Acupuncture has been successfully used in myofascial pain syndromes. However, the number of needles used, that is, the dose of acupuncture stimulation, to obtain the best antinociceptive efficacy is still a matter of debate. The question was addressed comparing the clinical efficacy of two different therapeutic schemes, characterized by a different number of needles used on 36 patients between 29–60 years of age with by a painful cervical myofascial syndrome.
Patients were divided into two groups; the first group of 18 patients were treated with 5 needles and the second group of 18 patients were treated with 11 needles, the time of needle stimulation was the same in both groups: 100 seconds. Each group underwent six cycles of somatic acupuncture. Pain intensity was evaluated before, immediately after and 1 and 3 months after the treatment by means of both the Mc Gill Pain Questionnaire and the Visual Analogue Scale (VAS). In both groups, the needles were fixed superficially excluding the two most painful trigger points where they were deeply inserted.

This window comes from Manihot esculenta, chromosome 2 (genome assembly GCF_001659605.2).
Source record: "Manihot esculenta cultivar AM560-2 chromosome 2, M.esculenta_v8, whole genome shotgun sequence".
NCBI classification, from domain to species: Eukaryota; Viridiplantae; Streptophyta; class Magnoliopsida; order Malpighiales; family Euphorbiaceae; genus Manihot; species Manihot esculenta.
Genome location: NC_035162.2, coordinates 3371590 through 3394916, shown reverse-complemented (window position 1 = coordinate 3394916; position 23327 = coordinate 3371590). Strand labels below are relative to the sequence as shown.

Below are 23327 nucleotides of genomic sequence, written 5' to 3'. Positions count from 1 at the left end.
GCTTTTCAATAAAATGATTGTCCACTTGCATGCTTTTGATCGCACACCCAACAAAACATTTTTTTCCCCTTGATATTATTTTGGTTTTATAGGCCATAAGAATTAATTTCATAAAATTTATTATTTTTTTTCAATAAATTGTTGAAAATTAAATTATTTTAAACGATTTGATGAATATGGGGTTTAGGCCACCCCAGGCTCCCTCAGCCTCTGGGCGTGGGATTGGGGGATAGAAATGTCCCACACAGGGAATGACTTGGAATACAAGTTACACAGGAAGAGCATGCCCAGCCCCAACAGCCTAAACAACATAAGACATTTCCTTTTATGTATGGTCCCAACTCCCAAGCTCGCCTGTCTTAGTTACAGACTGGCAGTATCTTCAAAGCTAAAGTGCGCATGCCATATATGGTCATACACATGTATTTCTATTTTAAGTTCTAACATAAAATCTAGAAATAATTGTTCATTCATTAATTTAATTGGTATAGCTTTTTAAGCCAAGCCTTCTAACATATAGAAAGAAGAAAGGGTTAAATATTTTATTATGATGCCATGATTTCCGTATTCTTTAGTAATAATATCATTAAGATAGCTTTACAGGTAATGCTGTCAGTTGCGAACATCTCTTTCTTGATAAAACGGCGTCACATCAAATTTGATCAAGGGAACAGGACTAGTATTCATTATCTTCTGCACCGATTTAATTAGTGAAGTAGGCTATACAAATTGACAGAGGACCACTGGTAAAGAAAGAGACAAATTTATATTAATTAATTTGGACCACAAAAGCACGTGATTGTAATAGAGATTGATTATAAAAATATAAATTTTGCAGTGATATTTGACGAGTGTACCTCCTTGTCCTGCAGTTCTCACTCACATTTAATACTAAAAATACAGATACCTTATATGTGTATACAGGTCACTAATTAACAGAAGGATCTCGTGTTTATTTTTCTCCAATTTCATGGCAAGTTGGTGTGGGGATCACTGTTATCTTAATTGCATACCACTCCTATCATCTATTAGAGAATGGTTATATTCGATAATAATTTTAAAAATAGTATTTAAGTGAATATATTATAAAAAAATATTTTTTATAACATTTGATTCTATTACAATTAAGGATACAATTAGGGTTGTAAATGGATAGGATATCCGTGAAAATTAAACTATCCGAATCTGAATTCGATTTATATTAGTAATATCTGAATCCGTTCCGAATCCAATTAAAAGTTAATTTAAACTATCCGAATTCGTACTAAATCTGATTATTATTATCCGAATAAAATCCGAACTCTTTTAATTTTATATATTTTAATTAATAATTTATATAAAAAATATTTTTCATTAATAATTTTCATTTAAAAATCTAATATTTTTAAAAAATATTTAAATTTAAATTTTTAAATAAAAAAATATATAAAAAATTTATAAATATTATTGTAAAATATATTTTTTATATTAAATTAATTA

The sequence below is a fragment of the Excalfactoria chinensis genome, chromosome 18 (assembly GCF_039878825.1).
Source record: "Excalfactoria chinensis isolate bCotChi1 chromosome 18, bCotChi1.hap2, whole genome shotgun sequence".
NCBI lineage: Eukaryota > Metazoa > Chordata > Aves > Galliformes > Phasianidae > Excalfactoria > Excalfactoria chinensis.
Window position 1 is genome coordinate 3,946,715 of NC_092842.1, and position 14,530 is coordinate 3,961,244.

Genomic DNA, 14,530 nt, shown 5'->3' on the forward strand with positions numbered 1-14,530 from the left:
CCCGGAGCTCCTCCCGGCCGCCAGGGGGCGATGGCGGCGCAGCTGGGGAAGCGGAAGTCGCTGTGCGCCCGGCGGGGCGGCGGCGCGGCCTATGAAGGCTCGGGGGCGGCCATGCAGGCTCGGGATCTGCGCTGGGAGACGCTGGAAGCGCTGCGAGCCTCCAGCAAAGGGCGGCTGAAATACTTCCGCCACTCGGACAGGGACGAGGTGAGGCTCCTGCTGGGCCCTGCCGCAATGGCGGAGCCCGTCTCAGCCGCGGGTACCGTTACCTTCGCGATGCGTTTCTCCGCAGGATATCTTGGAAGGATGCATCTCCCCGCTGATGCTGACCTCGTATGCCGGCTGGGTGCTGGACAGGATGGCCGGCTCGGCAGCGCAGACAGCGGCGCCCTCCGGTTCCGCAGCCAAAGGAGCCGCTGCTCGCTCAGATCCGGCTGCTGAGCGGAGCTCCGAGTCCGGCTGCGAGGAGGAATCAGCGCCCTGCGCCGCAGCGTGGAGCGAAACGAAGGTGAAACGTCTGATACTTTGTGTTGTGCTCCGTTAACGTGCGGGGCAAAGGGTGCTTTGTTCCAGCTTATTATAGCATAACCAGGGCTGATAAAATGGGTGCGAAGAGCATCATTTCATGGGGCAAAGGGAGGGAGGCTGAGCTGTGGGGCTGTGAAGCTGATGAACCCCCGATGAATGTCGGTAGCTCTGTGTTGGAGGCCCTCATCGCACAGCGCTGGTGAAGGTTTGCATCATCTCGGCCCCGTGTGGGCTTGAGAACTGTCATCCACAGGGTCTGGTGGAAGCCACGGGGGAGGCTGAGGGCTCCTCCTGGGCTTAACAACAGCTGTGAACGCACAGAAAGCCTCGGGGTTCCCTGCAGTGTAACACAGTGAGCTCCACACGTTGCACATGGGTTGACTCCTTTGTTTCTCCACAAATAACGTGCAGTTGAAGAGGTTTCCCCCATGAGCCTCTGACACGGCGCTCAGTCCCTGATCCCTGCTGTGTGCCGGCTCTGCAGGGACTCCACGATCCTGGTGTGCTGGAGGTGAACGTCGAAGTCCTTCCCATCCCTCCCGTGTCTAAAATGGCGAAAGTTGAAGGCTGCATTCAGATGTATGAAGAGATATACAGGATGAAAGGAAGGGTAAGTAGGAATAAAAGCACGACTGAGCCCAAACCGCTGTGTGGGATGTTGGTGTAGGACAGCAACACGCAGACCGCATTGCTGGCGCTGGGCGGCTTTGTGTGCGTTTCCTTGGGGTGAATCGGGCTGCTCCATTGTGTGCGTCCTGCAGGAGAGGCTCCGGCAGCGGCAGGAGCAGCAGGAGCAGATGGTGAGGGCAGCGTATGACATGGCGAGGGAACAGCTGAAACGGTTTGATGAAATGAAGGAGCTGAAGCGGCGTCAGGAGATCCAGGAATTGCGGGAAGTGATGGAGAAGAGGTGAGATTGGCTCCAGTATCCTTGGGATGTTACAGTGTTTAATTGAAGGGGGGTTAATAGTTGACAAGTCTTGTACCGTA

Both groups, independently from the number of needles used, obtained a good therapeutic effect without clinically relevant differences.
For this pathology, the number of needles, 5 or 11, seems not to be an important variable in determining the therapeutic effect when the time of stimulation is the same in the two groups.